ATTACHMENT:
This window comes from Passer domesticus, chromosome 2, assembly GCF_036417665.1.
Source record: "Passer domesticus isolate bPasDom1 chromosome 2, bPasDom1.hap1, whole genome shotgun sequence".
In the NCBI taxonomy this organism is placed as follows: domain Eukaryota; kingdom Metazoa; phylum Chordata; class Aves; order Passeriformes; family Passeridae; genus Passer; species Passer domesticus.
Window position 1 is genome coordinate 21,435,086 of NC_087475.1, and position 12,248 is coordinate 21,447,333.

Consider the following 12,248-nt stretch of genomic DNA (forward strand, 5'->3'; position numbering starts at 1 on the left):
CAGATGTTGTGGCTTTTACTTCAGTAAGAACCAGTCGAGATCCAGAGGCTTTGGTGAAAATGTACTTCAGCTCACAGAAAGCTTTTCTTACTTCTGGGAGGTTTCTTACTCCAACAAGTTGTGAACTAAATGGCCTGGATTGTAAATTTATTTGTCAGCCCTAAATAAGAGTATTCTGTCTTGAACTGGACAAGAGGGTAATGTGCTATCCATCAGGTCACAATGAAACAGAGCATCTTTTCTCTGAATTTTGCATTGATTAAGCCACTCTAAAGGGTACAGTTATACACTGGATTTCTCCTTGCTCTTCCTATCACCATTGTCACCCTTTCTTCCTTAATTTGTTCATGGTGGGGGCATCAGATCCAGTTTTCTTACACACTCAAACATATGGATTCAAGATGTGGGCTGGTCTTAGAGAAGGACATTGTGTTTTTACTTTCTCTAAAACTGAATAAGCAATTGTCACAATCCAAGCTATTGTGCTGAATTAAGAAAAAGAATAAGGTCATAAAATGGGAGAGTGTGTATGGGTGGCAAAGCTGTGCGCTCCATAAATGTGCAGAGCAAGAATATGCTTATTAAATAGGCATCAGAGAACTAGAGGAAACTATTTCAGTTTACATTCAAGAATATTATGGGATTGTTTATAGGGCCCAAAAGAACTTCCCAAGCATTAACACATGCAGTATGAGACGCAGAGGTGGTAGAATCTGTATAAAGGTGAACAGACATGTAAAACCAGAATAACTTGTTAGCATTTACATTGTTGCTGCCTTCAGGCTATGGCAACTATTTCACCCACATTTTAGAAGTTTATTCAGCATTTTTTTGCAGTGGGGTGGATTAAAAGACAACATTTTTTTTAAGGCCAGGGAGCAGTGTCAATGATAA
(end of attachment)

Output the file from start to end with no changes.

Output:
This window comes from Passer domesticus, chromosome 2, assembly GCF_036417665.1.
Source record: "Passer domesticus isolate bPasDom1 chromosome 2, bPasDom1.hap1, whole genome shotgun sequence".
In the NCBI taxonomy this organism is placed as follows: domain Eukaryota; kingdom Metazoa; phylum Chordata; class Aves; order Passeriformes; family Passeridae; genus Passer; species Passer domesticus.
Window position 1 is genome coordinate 21,435,086 of NC_087475.1, and position 12,248 is coordinate 21,447,333.

Consider the following 12,248-nt stretch of genomic DNA (forward strand, 5'->3'; position numbering starts at 1 on the left):
CAGATGTTGTGGCTTTTACTTCAGTAAGAACCAGTCGAGATCCAGAGGCTTTGGTGAAAATGTACTTCAGCTCACAGAAAGCTTTTCTTACTTCTGGGAGGTTTCTTACTCCAACAAGTTGTGAACTAAATGGCCTGGATTGTAAATTTATTTGTCAGCCCTAAATAAGAGTATTCTGTCTTGAACTGGACAAGAGGGTAATGTGCTATCCATCAGGTCACAATGAAACAGAGCATCTTTTCTCTGAATTTTGCATTGATTAAGCCACTCTAAAGGGTACAGTTATACACTGGATTTCTCCTTGCTCTTCCTATCACCATTGTCACCCTTTCTTCCTTAATTTGTTCATGGTGGGGGCATCAGATCCAGTTTTCTTACACACTCAAACATATGGATTCAAGATGTGGGCTGGTCTTAGAGAAGGACATTGTGTTTTTACTTTCTCTAAAACTGAATAAGCAATTGTCACAATCCAAGCTATTGTGCTGAATTAAGAAAAAGAATAAGGTCATAAAATGGGAGAGTGTGTATGGGTGGCAAAGCTGTGCGCTCCATAAATGTGCAGAGCAAGAATATGCTTATTAAATAGGCATCAGAGAACTAGAGGAAACTATTTCAGTTTACATTCAAGAATATTATGGGATTGTTTATAGGGCCCAAAAGAACTTCCCAAGCATTAACACATGCAGTATGAGACGCAGAGGTGGTAGAATCTGTATAAAGGTGAACAGACATGTAAAACCAGAATAACTTGTTAGCATTTACATTGTTGCTGCCTTCAGGCTATGGCAACTATTTCACCCACATTTTAGAAGTTTATTCAGCATTTTTTTGCAGTGGGGTGGATTAAAAGACAACATTTTTTTTAAGGCCAGGGAGCAGTGTCAATGATAA